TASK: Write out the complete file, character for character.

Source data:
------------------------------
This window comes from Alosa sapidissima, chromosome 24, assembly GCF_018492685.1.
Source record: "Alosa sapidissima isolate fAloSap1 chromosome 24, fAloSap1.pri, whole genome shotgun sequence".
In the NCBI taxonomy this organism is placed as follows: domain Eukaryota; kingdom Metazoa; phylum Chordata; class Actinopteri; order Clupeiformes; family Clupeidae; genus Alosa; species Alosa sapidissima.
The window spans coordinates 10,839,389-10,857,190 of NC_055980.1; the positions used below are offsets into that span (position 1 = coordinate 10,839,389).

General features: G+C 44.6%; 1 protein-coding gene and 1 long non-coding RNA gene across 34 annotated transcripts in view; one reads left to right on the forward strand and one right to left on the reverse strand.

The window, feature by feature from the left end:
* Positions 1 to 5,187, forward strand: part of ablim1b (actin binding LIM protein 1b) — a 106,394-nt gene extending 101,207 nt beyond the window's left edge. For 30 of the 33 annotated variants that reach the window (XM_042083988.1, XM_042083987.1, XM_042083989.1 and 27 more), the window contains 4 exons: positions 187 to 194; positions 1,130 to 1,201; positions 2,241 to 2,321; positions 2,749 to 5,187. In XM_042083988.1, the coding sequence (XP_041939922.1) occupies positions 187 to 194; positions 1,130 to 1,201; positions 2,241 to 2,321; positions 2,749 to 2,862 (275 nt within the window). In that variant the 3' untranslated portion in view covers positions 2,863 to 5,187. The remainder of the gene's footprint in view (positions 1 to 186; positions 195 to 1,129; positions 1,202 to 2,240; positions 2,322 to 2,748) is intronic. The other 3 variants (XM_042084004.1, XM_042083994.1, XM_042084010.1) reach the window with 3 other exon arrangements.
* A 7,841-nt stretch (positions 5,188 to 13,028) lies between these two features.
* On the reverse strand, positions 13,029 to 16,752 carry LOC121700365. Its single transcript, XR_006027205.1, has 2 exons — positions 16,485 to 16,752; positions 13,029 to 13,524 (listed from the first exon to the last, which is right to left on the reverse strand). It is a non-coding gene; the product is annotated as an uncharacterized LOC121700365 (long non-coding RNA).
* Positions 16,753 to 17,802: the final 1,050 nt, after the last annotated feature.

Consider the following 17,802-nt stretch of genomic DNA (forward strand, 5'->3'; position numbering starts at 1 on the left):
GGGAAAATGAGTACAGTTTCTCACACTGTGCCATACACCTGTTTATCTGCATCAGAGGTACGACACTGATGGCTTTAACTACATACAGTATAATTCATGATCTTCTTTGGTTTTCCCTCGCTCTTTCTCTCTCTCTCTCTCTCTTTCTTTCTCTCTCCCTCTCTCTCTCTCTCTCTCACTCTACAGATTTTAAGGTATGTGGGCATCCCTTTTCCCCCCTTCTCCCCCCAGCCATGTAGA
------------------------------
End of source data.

This window comes from Alosa sapidissima, chromosome 24, assembly GCF_018492685.1.
Source record: "Alosa sapidissima isolate fAloSap1 chromosome 24, fAloSap1.pri, whole genome shotgun sequence".
In the NCBI taxonomy this organism is placed as follows: domain Eukaryota; kingdom Metazoa; phylum Chordata; class Actinopteri; order Clupeiformes; family Clupeidae; genus Alosa; species Alosa sapidissima.
The window spans coordinates 10,839,389-10,857,190 of NC_055980.1; the positions used below are offsets into that span (position 1 = coordinate 10,839,389).

General features: G+C 44.6%; 1 protein-coding gene and 1 long non-coding RNA gene across 34 annotated transcripts in view; one reads left to right on the forward strand and one right to left on the reverse strand.

The window, feature by feature from the left end:
* Positions 1 to 5,187, forward strand: part of ablim1b (actin binding LIM protein 1b) — a 106,394-nt gene extending 101,207 nt beyond the window's left edge. For 30 of the 33 annotated variants that reach the window (XM_042083988.1, XM_042083987.1, XM_042083989.1 and 27 more), the window contains 4 exons: positions 187 to 194; positions 1,130 to 1,201; positions 2,241 to 2,321; positions 2,749 to 5,187. In XM_042083988.1, the coding sequence (XP_041939922.1) occupies positions 187 to 194; positions 1,130 to 1,201; positions 2,241 to 2,321; positions 2,749 to 2,862 (275 nt within the window). In that variant the 3' untranslated portion in view covers positions 2,863 to 5,187. The remainder of the gene's footprint in view (positions 1 to 186; positions 195 to 1,129; positions 1,202 to 2,240; positions 2,322 to 2,748) is intronic. The other 3 variants (XM_042084004.1, XM_042083994.1, XM_042084010.1) reach the window with 3 other exon arrangements.
* A 7,841-nt stretch (positions 5,188 to 13,028) lies between these two features.
* On the reverse strand, positions 13,029 to 16,752 carry LOC121700365. Its single transcript, XR_006027205.1, has 2 exons — positions 16,485 to 16,752; positions 13,029 to 13,524 (listed from the first exon to the last, which is right to left on the reverse strand). It is a non-coding gene; the product is annotated as an uncharacterized LOC121700365 (long non-coding RNA).
* Positions 16,753 to 17,802: the final 1,050 nt, after the last annotated feature.

Consider the following 17,802-nt stretch of genomic DNA (forward strand, 5'->3'; position numbering starts at 1 on the left):
GGGAAAATGAGTACAGTTTCTCACACTGTGCCATACACCTGTTTATCTGCATCAGAGGTACGACACTGATGGCTTTAACTACATACAGTATAATTCATGATCTTCTTTGGTTTTCCCTCGCTCTTTCTCTCTCTCTCTCTCTCTTTCTTTCTCTCTCCCTCTCTCTCTCTCTCTCTCACTCTACAGATTTTAAGGTATGTGGGCATCCCTTTTCCCCCCTTCTCCCCCCAGCCATGTAGA